I think it was in the 1990s, when everything was getting its share of the winds of democracy blowing in the country. At one point, there was a debate about an improvement in the design of courtrooms. According to the new arrangements, the prosecutor was also going to sit on the ground, in the desk opposite the defense lawyers just like in the movies. This innovative plan was the subject of long debate. The prosecutor has no superiority over the defense, so why should he sit in a higher position? Is not one’s right to a defense what is actually sacred? I remember an arrangement was going to be made to correct this, but apparently an invisible hand did not like the new plan and everything remained as it was. Then, this issue was suddenly removed from the nation’s agenda. Now everything remains unchanged in the courtrooms.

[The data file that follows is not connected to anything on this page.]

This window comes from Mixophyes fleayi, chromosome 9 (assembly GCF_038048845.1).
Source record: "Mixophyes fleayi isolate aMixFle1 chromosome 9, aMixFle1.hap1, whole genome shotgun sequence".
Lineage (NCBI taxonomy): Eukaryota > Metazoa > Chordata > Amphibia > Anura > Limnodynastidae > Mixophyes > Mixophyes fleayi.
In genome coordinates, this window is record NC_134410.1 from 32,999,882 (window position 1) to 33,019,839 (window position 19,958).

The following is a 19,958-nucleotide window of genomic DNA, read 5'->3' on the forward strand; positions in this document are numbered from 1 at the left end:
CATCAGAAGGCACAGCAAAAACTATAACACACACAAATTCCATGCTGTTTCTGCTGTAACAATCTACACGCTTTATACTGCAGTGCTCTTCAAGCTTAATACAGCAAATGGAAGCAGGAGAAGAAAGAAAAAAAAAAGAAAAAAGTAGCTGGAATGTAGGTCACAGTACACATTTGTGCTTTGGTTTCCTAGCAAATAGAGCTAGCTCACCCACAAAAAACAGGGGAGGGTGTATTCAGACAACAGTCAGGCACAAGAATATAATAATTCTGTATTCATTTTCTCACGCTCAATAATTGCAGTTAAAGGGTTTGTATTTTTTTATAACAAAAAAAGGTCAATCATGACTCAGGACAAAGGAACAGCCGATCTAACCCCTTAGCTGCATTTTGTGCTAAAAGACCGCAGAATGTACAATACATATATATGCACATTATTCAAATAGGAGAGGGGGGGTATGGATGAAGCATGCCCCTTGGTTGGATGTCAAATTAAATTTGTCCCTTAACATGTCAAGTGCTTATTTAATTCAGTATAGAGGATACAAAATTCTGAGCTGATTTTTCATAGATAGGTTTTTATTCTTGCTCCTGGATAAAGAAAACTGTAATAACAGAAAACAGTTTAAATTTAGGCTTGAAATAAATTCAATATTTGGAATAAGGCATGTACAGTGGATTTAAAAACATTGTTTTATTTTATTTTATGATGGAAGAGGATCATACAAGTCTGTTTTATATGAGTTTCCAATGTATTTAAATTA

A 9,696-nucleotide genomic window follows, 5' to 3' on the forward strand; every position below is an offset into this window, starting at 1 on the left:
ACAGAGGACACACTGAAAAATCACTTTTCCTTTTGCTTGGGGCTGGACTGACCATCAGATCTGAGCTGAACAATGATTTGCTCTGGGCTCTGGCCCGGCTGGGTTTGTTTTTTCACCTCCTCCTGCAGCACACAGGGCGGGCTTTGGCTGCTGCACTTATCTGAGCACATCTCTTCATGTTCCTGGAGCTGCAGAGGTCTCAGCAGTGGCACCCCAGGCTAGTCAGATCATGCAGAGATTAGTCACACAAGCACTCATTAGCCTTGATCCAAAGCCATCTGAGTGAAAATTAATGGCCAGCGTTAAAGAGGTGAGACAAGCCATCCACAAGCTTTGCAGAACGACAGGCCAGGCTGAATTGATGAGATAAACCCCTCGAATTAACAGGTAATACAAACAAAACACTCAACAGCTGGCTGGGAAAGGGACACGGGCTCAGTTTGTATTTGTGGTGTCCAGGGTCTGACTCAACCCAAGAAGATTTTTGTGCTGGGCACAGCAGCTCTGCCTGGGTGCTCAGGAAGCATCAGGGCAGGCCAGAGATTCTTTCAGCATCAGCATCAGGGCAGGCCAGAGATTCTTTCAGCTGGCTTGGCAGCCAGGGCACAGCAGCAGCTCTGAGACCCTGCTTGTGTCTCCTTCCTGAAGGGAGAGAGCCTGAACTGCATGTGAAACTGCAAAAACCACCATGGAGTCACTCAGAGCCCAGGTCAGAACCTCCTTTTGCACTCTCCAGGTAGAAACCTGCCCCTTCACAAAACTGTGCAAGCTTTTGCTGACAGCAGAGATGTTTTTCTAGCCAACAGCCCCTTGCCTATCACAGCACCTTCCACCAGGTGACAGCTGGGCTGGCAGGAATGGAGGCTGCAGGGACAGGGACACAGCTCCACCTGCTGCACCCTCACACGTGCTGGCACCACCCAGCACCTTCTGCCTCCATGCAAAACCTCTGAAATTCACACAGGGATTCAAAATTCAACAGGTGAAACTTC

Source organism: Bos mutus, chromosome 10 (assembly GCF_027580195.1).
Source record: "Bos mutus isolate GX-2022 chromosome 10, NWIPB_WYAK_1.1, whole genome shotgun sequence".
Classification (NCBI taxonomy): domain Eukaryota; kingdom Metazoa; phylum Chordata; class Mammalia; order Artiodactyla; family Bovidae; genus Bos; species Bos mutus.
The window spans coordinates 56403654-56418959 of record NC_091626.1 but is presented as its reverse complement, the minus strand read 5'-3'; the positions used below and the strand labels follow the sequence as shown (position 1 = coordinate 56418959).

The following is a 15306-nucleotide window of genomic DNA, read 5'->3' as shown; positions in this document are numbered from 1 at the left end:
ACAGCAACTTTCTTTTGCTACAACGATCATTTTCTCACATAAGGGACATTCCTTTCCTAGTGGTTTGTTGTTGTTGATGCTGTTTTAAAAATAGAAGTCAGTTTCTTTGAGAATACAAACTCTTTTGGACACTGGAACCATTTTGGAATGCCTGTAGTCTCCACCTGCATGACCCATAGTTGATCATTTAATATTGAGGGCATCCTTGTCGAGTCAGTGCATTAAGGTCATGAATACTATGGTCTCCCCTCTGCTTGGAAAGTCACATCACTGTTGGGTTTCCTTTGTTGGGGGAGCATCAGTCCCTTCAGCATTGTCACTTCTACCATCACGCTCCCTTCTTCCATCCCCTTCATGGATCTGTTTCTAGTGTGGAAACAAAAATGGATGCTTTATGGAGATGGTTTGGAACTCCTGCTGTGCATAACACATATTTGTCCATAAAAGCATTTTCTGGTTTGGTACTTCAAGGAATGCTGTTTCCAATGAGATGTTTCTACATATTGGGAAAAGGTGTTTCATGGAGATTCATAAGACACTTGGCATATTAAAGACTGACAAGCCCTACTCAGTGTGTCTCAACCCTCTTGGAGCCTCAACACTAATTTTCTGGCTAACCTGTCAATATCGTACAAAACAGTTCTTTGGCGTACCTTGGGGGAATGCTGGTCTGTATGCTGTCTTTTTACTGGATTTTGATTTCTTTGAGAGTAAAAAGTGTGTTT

As I am a designer, I cannot help but criticize whenever I take a look at the design of something. The design of the courtroom is not right. If your aim is to serve justice, then you should start from the beginning, from the venue where justice is aimed to be served. Don’t you see, the defendants are no different than the gladiators in the Roman era who were prey for lions.

According to a universal principle of law, everyone is innocent until proven guilty, Then, shouldn’t all defendants be treated according to this principle?

My last word: 

Your Honor, I have an objection to the design of these courtrooms.” (SCF with turkishminute.com)